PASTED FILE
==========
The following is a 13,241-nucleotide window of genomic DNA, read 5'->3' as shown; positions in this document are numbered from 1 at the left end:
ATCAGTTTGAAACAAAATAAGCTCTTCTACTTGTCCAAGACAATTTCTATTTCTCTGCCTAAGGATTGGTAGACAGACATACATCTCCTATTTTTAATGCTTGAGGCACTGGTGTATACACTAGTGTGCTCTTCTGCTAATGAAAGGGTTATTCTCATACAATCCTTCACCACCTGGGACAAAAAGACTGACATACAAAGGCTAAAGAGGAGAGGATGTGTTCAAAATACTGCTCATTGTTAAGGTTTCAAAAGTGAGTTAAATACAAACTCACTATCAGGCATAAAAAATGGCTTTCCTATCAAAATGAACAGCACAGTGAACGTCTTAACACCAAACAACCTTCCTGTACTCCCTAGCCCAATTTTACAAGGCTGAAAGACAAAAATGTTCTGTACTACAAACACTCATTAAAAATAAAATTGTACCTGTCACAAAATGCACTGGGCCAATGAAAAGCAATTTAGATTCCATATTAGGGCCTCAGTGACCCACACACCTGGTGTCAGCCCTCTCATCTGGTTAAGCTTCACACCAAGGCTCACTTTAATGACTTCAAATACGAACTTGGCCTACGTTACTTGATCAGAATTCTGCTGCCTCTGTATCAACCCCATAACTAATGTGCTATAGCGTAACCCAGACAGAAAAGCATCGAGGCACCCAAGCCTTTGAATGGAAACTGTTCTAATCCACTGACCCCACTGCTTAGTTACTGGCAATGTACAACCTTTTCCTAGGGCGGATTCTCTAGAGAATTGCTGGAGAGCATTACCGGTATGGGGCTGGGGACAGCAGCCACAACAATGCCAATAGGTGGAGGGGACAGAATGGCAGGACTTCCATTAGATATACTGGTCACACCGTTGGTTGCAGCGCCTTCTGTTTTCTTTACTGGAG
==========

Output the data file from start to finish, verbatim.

The following is a 13,241-nucleotide window of genomic DNA, read 5'->3' as shown; positions in this document are numbered from 1 at the left end:
ATCAGTTTGAAACAAAATAAGCTCTTCTACTTGTCCAAGACAATTTCTATTTCTCTGCCTAAGGATTGGTAGACAGACATACATCTCCTATTTTTAATGCTTGAGGCACTGGTGTATACACTAGTGTGCTCTTCTGCTAATGAAAGGGTTATTCTCATACAATCCTTCACCACCTGGGACAAAAAGACTGACATACAAAGGCTAAAGAGGAGAGGATGTGTTCAAAATACTGCTCATTGTTAAGGTTTCAAAAGTGAGTTAAATACAAACTCACTATCAGGCATAAAAAATGGCTTTCCTATCAAAATGAACAGCACAGTGAACGTCTTAACACCAAACAACCTTCCTGTACTCCCTAGCCCAATTTTACAAGGCTGAAAGACAAAAATGTTCTGTACTACAAACACTCATTAAAAATAAAATTGTACCTGTCACAAAATGCACTGGGCCAATGAAAAGCAATTTAGATTCCATATTAGGGCCTCAGTGACCCACACACCTGGTGTCAGCCCTCTCATCTGGTTAAGCTTCACACCAAGGCTCACTTTAATGACTTCAAATACGAACTTGGCCTACGTTACTTGATCAGAATTCTGCTGCCTCTGTATCAACCCCATAACTAATGTGCTATAGCGTAACCCAGACAGAAAAGCATCGAGGCACCCAAGCCTTTGAATGGAAACTGTTCTAATCCACTGACCCCACTGCTTAGTTACTGGCAATGTACAACCTTTTCCTAGGGCGGATTCTCTAGAGAATTGCTGGAGAGCATTACCGGTATGGGGCTGGGGACAGCAGCCACAACAATGCCAATAGGTGGAGGGGACAGAATGGCAGGACTTCCATTAGATATACTGGTCACACCGTTGGTTGCAGCGCCTTCTGTTTTCTTTACTGGAG